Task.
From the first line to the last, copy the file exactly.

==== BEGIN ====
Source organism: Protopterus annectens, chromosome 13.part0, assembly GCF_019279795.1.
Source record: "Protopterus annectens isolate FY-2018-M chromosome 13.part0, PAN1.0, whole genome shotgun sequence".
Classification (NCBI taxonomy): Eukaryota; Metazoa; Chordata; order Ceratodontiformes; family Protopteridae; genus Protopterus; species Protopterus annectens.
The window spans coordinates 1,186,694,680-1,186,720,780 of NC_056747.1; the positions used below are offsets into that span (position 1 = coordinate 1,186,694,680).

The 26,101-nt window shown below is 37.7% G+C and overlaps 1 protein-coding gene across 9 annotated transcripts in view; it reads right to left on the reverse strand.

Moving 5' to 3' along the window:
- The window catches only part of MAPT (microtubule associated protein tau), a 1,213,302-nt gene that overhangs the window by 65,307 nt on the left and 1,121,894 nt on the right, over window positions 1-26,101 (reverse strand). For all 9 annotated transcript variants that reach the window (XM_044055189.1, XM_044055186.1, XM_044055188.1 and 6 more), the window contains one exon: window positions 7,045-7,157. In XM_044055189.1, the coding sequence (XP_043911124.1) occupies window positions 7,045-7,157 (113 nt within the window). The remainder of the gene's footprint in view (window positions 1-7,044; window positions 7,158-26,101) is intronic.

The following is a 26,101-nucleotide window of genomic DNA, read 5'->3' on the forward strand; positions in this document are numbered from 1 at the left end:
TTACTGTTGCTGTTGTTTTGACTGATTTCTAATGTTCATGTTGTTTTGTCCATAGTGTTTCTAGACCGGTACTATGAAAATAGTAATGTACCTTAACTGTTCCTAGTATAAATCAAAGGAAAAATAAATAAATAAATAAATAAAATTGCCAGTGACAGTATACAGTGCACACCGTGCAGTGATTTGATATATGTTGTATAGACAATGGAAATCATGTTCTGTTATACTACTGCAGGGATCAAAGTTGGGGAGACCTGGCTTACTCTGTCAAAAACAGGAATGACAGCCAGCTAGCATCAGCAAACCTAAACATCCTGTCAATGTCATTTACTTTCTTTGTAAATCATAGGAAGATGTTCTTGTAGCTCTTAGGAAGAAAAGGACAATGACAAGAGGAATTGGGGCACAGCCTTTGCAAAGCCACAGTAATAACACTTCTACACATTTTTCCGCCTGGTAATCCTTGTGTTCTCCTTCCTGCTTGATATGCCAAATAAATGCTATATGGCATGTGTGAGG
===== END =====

Source organism: Protopterus annectens, chromosome 13.part0, assembly GCF_019279795.1.
Source record: "Protopterus annectens isolate FY-2018-M chromosome 13.part0, PAN1.0, whole genome shotgun sequence".
Classification (NCBI taxonomy): Eukaryota; Metazoa; Chordata; order Ceratodontiformes; family Protopteridae; genus Protopterus; species Protopterus annectens.
The window spans coordinates 1,186,694,680-1,186,720,780 of NC_056747.1; the positions used below are offsets into that span (position 1 = coordinate 1,186,694,680).

The 26,101-nt window shown below is 37.7% G+C and overlaps 1 protein-coding gene across 9 annotated transcripts in view; it reads right to left on the reverse strand.

Moving 5' to 3' along the window:
- The window catches only part of MAPT (microtubule associated protein tau), a 1,213,302-nt gene that overhangs the window by 65,307 nt on the left and 1,121,894 nt on the right, over window positions 1-26,101 (reverse strand). For all 9 annotated transcript variants that reach the window (XM_044055189.1, XM_044055186.1, XM_044055188.1 and 6 more), the window contains one exon: window positions 7,045-7,157. In XM_044055189.1, the coding sequence (XP_043911124.1) occupies window positions 7,045-7,157 (113 nt within the window). The remainder of the gene's footprint in view (window positions 1-7,044; window positions 7,158-26,101) is intronic.

The following is a 26,101-nucleotide window of genomic DNA, read 5'->3' on the forward strand; positions in this document are numbered from 1 at the left end:
TTACTGTTGCTGTTGTTTTGACTGATTTCTAATGTTCATGTTGTTTTGTCCATAGTGTTTCTAGACCGGTACTATGAAAATAGTAATGTACCTTAACTGTTCCTAGTATAAATCAAAGGAAAAATAAATAAATAAATAAATAAAATTGCCAGTGACAGTATACAGTGCACACCGTGCAGTGATTTGATATATGTTGTATAGACAATGGAAATCATGTTCTGTTATACTACTGCAGGGATCAAAGTTGGGGAGACCTGGCTTACTCTGTCAAAAACAGGAATGACAGCCAGCTAGCATCAGCAAACCTAAACATCCTGTCAATGTCATTTACTTTCTTTGTAAATCATAGGAAGATGTTCTTGTAGCTCTTAGGAAGAAAAGGACAATGACAAGAGGAATTGGGGCACAGCCTTTGCAAAGCCACAGTAATAACACTTCTACACATTTTTCCGCCTGGTAATCCTTGTGTTCTCCTTCCTGCTTGATATGCCAAATAAATGCTATATGGCATGTGTGAGG